A Validation Study of Transgenerational Effects of Childhood Conditions on the Third Generation Offspring's Economic and Health Outcomes Potentially Driven by Epigenetic Imprinting
AbstractAt the crossroads of economics and human biology, this paper examines the extent to which pre-puberty nutritional conditions in one generation affect productivity-related outcomes in later generations. Recent studies have found a negative association between conditions at ages 8-12 and the grandchild's over-all and cardiovascular and diabetes mortality in a single historical dataset. It has been argued that this association reflects epigenetic imprinting, which has been corroborated in animal studies. We provide an external validation by analyzing the impact of the German famine of 1916-1918 on children and grandchildren of those exposed to the famine at ages 8-12. Our findings support and extend the evidence so far. Among the third generation, males (females) tend to have higher mental health scores if their paternal grandfather (maternal grandmother) was exposed. We do not find robust effects on the probability of obtaining an upper secondary education.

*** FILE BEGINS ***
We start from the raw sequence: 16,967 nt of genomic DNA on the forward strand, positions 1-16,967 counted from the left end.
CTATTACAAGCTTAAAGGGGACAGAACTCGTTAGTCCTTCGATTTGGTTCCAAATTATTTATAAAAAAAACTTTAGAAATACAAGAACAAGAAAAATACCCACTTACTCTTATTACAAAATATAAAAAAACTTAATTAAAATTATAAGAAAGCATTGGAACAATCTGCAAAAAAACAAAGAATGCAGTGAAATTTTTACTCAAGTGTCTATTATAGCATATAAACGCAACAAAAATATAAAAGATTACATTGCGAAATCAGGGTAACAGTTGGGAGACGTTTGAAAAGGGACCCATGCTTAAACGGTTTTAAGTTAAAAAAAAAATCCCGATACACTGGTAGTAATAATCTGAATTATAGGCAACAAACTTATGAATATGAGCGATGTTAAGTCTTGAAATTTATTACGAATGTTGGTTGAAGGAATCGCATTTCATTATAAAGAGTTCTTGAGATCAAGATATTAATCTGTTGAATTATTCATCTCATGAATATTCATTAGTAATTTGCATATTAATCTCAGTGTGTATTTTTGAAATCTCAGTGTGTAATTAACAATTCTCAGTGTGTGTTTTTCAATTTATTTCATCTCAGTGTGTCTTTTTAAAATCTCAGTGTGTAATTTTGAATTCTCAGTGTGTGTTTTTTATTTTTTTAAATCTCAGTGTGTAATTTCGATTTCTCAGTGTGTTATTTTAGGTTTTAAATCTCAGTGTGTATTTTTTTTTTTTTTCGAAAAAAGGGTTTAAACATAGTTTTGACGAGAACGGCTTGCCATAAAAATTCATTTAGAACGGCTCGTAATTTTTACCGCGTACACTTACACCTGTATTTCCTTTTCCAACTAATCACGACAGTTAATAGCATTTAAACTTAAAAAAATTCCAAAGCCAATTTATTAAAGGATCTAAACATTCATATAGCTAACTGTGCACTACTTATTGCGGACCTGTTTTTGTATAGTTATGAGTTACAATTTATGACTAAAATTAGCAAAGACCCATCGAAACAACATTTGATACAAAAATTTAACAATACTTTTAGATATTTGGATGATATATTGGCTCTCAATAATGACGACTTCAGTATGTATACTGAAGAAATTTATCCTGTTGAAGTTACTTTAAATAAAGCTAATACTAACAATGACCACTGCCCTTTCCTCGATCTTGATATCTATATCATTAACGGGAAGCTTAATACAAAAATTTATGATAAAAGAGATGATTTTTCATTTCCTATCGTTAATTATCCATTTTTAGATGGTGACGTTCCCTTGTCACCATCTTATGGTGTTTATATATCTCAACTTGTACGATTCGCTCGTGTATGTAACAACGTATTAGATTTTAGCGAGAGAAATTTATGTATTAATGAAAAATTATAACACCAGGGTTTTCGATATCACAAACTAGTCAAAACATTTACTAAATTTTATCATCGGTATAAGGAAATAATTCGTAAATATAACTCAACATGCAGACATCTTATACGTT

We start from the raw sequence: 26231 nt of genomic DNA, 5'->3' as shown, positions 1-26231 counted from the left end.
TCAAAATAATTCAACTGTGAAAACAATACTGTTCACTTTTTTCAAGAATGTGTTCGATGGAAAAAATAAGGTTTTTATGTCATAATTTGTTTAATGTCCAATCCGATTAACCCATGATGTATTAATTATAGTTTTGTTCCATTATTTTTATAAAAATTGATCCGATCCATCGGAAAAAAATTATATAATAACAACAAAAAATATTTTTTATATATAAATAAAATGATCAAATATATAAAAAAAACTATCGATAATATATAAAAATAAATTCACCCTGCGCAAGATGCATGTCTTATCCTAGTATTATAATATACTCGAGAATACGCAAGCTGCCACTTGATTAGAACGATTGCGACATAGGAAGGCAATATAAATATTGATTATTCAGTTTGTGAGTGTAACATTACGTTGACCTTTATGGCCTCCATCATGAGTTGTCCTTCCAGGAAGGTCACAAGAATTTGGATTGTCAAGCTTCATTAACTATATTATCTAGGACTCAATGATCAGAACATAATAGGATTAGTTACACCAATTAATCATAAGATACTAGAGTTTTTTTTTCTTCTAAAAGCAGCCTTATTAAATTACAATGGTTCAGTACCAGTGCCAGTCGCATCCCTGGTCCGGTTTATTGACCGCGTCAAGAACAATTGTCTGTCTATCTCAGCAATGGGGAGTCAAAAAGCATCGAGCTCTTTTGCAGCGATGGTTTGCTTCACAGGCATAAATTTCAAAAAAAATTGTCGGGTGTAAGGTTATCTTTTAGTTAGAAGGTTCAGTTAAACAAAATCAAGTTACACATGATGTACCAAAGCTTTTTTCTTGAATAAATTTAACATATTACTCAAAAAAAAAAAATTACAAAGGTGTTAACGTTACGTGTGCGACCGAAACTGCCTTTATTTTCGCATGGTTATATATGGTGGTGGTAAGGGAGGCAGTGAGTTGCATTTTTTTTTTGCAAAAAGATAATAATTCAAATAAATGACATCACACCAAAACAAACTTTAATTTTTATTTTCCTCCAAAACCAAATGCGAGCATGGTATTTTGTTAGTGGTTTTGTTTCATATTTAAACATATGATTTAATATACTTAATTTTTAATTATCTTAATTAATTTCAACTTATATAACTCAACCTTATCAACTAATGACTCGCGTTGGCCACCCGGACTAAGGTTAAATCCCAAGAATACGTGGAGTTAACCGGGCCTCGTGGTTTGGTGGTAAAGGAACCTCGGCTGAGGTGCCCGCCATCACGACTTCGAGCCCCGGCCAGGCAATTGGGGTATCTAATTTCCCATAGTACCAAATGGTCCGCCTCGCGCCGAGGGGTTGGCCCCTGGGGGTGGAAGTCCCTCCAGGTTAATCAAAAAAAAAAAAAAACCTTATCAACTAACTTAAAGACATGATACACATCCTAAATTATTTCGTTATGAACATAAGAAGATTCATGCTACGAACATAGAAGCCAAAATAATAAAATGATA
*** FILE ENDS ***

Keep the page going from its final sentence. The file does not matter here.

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Bibliographic InfoPaper provided by Institute for the Study of Labor (IZA) in its series IZA Discussion Papers with number 7999.
Length: 39 pages
Date of creation: Feb 2014
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Find related papers by JEL classification:
- I12 - Health, Education, and Welfare - - Health - - - Health Production
- J11 - Labor and Demographic Economics - - Demographic Economics - - - Demographic Trends, Macroeconomic Effects, and Forecasts
This paper has been announced in the following NEP Reports:
- NEP-ALL-2014-03-08 (All new papers)
- NEP-DEM-2014-03-08 (Demographic Economics)
- NEP-HEA-2014-03-08 (Health Economics)
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